Clinical experience now suggests that the use of G-CSF to prevent bone marrow–depressive effects of chemotherapy in patients at high risk for neutropenia is far more efficacious than using it to treat neutropenia once it has occurred (8, 29). Accordingly, it may be that the most useful clinical application of this new equation will be to use it prospectively in conjunction with other predictive tools (29), including low-tech methods such as the one devised by Wright et al. (12), to assess the likelihood that chemotherapy will cause the tissue bactericidal activity of a patient’s neutrophils to fall below the CNC and/or into regions of bacterial bistability.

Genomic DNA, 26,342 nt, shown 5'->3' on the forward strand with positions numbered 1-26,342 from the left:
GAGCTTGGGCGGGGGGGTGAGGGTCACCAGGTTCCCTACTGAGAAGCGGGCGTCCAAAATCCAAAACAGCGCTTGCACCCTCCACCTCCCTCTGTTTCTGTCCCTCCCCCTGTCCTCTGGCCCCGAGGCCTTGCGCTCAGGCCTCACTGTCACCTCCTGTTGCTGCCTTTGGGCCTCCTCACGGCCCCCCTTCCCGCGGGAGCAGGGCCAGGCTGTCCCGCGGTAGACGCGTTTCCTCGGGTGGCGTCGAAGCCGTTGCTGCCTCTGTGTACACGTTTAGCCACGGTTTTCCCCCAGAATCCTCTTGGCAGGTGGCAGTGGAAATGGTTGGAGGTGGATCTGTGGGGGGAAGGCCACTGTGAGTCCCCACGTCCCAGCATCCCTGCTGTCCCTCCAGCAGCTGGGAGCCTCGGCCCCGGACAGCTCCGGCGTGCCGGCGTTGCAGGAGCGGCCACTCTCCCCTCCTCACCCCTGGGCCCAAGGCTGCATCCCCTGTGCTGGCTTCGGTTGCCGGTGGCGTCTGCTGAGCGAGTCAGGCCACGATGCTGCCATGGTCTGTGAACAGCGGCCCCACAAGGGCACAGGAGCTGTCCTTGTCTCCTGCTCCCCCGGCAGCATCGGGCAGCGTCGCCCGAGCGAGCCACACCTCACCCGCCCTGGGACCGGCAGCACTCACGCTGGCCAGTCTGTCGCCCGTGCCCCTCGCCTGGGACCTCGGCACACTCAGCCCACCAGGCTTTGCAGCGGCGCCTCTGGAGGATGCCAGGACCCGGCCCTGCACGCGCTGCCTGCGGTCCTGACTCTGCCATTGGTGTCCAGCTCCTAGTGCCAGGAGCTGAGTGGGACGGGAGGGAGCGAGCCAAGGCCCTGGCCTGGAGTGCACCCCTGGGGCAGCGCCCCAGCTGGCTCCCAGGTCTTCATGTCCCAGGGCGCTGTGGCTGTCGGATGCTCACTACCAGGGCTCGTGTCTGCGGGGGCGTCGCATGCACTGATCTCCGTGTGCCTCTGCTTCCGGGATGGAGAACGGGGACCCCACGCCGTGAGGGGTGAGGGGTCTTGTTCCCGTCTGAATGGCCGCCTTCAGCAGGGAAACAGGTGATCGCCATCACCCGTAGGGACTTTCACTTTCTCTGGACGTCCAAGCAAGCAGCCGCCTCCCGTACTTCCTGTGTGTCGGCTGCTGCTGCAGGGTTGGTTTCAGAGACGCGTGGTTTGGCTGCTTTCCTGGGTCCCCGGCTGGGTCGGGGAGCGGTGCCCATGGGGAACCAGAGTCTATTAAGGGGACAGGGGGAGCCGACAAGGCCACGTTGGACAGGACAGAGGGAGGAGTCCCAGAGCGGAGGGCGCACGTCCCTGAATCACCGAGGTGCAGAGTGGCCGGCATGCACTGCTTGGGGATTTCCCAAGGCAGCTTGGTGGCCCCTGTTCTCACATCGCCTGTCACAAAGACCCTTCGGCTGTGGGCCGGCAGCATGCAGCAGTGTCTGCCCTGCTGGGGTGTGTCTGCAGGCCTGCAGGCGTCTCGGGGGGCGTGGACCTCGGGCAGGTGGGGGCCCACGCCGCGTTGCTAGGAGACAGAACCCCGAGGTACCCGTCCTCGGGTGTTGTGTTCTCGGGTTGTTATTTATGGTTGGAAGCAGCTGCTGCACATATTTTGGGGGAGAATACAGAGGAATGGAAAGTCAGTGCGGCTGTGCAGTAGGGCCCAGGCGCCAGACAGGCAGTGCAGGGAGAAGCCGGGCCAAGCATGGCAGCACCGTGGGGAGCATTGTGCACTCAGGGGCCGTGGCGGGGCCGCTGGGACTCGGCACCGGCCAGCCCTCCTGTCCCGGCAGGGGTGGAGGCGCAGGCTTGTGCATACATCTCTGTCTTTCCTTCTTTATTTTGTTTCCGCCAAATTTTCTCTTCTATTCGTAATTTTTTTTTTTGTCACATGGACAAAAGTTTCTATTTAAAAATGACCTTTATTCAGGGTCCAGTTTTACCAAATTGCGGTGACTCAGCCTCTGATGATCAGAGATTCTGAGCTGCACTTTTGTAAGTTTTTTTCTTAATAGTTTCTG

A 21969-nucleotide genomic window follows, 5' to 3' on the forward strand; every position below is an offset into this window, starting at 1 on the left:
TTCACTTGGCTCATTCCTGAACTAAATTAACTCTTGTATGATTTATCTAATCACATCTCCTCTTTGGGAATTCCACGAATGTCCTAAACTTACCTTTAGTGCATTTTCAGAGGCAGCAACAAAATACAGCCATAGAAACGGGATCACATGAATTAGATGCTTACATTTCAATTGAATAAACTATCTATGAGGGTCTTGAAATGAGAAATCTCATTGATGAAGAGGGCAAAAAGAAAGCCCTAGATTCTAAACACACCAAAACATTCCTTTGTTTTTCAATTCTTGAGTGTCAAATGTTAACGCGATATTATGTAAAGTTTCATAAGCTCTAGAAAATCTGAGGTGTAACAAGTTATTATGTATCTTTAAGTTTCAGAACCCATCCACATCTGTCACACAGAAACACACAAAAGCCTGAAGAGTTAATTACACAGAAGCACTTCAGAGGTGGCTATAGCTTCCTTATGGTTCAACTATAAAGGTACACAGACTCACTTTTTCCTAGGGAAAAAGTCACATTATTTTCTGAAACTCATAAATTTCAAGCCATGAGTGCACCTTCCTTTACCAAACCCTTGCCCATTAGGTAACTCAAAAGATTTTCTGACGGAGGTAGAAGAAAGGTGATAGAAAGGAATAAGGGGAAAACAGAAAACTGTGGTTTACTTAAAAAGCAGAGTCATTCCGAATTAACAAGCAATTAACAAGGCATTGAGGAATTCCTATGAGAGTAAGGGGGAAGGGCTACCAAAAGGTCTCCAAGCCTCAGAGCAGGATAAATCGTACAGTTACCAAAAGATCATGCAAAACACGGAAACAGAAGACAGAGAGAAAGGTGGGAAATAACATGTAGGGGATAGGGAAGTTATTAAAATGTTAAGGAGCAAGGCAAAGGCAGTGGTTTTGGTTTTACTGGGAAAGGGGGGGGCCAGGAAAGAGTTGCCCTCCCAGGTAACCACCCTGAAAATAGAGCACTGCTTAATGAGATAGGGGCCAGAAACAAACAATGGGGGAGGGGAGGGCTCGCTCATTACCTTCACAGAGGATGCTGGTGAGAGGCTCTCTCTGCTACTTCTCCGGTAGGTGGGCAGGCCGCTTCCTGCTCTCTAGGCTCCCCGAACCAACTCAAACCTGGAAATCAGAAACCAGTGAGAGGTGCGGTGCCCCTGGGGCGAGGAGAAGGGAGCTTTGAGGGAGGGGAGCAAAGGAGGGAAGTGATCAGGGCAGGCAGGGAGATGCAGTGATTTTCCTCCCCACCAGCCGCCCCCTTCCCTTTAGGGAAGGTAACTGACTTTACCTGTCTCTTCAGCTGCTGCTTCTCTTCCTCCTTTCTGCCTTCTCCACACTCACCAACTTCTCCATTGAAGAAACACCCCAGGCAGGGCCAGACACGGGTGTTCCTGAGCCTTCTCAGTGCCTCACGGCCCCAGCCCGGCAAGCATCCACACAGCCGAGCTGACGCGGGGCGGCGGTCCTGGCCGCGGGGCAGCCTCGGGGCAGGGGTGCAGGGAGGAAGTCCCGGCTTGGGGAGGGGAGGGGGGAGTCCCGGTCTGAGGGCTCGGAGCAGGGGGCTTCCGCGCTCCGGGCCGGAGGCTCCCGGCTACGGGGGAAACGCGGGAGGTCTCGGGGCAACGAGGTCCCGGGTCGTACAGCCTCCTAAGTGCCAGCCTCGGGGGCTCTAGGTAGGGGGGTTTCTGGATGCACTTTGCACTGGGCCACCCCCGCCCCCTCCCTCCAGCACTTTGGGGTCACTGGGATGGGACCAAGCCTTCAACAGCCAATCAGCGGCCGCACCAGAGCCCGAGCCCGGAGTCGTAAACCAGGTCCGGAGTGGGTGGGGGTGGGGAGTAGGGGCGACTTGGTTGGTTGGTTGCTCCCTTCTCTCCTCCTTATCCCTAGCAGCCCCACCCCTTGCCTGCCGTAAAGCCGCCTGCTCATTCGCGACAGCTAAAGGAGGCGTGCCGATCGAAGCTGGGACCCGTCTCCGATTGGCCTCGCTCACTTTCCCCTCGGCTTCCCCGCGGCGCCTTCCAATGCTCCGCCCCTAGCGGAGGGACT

These concerns notwithstanding, we believe the findings that neutrophil-bactericidal activity can be described by equations very similar to those describing enzyme-substrate interactions provide an entirely new and quantitative way of viewing cellular defense against microbial pathogens. Budhu et al. reported that the equation described by Li et al. (21) also describes antigen-specific CD8+ T cell killing of cognate antigen–expressing melanoma cells in vitro and in living mice (30), which suggests that the same physical principles that govern neutrophil-bacterial interactions also govern the interactions of cytolytic lymphocytes with eukaryotic target cells. Indeed, it seems likely that these principles govern the effector activities of all immune cells. Consistent with this idea, Babbs (31) and Lejune et al. (32) report bistability of tumor cell growth under conditions in which the intratumoral concentration of tumor antigen-specific CD8+ T cells fluctuates around the critical CD8+ T cell concentration.